Solid Waste Facilities and the Permitting Process
What Types of Solid Waste Facilities are Permitted?
Many facility types require solid waste permits in Washington State. The majority of the facilities are
chapter 70.95 RCW
, Solid Waste Management
- Reduction and Recycling.
Specific requirements are found in regulations as follows:
Chapter 173-306 WAC
, Special Incinerator Ash
, applies to ash monofills.
Chapter 173-351 WAC
, Criteria for
Municipal Solid Waste Landfills
, contains permit requirements for municipal solid waste landfills.
Chapter 173-350 WAC
, Solid Waste Handling
, contains permit requirements for :
- Anaerobic Digesters
- Limited purpose landfills
- Inert waste landfills
- Transfer stations and drop boxes
- Compost facilities
- Other organic material handling activities
- Land application sites
- Pile storage and treatment
- Surface impoundments
- Waste tire storage facilities
- Moderate risk waste facilities
- Recycling and material recovery facilities
- Energy recovery facilities and incinerators
Who Writes the Regulations for Solid Waste Facilities?
The Department of Ecology, per
, is directed to
write minimum standards for solid waste handling. Jurisdictional health departments (JHDs) have primary
oversight of solid waste facilities and issue permits and enforce the standards. Under
, JHDs must adopt
regulations that may be more stringent than the state's “minimum” standards. For anyone planning
to handle solid waste, it is important to contact the JHD where the facility is located to discuss
standards, permitting and associated fees.
What is the Permitting Process for Solid Waste Facilities?
health departments (JHDs) are the permitting entities in Washington State. A facility can obtain a
permit application from the JHD for the county in which the facility is located. Many JHDs use the permit
application form created by the Department of Ecology (Ecology) and found on the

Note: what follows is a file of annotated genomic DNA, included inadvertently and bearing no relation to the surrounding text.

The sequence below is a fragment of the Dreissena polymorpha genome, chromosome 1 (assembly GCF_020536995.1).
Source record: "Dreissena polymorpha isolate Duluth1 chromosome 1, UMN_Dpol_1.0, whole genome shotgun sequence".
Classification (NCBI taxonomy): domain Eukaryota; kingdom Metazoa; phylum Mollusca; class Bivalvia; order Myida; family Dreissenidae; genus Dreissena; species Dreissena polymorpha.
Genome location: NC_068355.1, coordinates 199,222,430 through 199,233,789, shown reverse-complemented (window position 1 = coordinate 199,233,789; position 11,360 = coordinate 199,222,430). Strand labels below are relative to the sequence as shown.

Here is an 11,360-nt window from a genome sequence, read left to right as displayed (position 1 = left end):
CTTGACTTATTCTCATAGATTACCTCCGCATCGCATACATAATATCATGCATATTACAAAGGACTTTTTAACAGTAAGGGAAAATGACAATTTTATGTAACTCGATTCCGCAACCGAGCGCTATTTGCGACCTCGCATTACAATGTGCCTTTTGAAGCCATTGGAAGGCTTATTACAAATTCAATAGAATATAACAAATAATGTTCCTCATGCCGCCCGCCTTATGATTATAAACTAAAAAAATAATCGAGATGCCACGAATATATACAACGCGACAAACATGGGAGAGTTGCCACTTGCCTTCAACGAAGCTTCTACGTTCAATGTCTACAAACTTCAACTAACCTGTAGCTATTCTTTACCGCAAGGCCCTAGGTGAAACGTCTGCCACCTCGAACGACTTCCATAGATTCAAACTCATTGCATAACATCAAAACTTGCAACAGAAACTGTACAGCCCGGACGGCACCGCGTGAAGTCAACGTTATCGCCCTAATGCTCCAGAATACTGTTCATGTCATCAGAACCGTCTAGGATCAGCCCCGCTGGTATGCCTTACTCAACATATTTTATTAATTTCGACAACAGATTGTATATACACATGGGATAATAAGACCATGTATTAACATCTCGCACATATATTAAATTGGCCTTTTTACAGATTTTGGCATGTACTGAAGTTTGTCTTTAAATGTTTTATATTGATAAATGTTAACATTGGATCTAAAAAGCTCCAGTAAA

Solid Waste Facility Forms page. Besides filling out the form, a
complete permit application will typically include design, operating, environmental monitoring and closure
plans. Contact the JHD to see what permit fees to submit with permit applications.
After a facility submits two complete applications to the JHD, the JHD must submit one copy to Ecology.
Ecology has 45 days to recommend for or against issuance of a solid waste permit to the JHD. Ecology has
only review authority, not permit approval. The JHD has 90 days after receiving the complete application
to decide if the facility conforms to solid waste and other laws and regulations, and to the local
comprehensive solid waste management plan.
Once a JHD issues a solid waste permit, it must submit a copy of the permit to Ecology within seven days.
Ecology has 30 days to review the permit and can appeal its issuance to the Pollution Control Hearings
Board as described in
chapter 43.21B RCW.
Permit application process and requirements are found in
WAC 173-350-710 and
WAC 173-350-715 and, for municipal
solid waste landfills,
- All permit applications must include proof that it meets requirements of the State Environmental
chapter 197-11 WAC, SEPA Rules. The JHD can provide
appropriate contacts for this.
- Some facilities require proof of financial assurance before they can start operating.